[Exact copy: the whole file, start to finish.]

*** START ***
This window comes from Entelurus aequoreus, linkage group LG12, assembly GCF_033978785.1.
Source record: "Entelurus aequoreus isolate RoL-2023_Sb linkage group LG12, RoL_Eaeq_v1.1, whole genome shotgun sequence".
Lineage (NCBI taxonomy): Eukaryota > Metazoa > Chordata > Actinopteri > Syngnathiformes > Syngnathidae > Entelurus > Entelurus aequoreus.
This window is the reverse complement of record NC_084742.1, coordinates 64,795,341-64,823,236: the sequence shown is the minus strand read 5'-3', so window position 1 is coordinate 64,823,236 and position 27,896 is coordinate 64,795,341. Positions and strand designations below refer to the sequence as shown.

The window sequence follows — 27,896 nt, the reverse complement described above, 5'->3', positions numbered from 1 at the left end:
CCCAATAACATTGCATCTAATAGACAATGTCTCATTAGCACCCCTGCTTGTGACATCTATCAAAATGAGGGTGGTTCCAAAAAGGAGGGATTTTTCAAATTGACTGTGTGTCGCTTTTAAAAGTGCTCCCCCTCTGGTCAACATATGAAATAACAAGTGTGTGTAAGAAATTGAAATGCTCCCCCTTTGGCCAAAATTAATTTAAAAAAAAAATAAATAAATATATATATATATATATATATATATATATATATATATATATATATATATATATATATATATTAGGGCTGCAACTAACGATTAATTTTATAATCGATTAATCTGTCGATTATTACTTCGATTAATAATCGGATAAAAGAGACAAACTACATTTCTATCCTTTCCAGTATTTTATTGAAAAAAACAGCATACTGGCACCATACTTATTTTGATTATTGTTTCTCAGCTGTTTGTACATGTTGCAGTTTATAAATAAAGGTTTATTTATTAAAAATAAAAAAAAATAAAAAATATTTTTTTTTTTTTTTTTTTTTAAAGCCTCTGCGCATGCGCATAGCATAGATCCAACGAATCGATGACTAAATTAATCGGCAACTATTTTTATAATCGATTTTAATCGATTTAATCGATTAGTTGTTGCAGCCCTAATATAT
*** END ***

This window comes from Entelurus aequoreus, linkage group LG12, assembly GCF_033978785.1.
Source record: "Entelurus aequoreus isolate RoL-2023_Sb linkage group LG12, RoL_Eaeq_v1.1, whole genome shotgun sequence".
Lineage (NCBI taxonomy): Eukaryota > Metazoa > Chordata > Actinopteri > Syngnathiformes > Syngnathidae > Entelurus > Entelurus aequoreus.
This window is the reverse complement of record NC_084742.1, coordinates 64,795,341-64,823,236: the sequence shown is the minus strand read 5'-3', so window position 1 is coordinate 64,823,236 and position 27,896 is coordinate 64,795,341. Positions and strand designations below refer to the sequence as shown.

The window sequence follows — 27,896 nt, the reverse complement described above, 5'->3', positions numbered from 1 at the left end:
CCCAATAACATTGCATCTAATAGACAATGTCTCATTAGCACCCCTGCTTGTGACATCTATCAAAATGAGGGTGGTTCCAAAAAGGAGGGATTTTTCAAATTGACTGTGTGTCGCTTTTAAAAGTGCTCCCCCTCTGGTCAACATATGAAATAACAAGTGTGTGTAAGAAATTGAAATGCTCCCCCTTTGGCCAAAATTAATTTAAAAAAAAAATAAATAAATATATATATATATATATATATATATATATATATATATATATATATATATATATATATATATTAGGGCTGCAACTAACGATTAATTTTATAATCGATTAATCTGTCGATTATTACTTCGATTAATAATCGGATAAAAGAGACAAACTACATTTCTATCCTTTCCAGTATTTTATTGAAAAAAACAGCATACTGGCACCATACTTATTTTGATTATTGTTTCTCAGCTGTTTGTACATGTTGCAGTTTATAAATAAAGGTTTATTTATTAAAAATAAAAAAAAATAAAAAATATTTTTTTTTTTTTTTTTTTTTAAAGCCTCTGCGCATGCGCATAGCATAGATCCAACGAATCGATGACTAAATTAATCGGCAACTATTTTTATAATCGATTTTAATCGATTTAATCGATTAGTTGTTGCAGCCCTAATATAT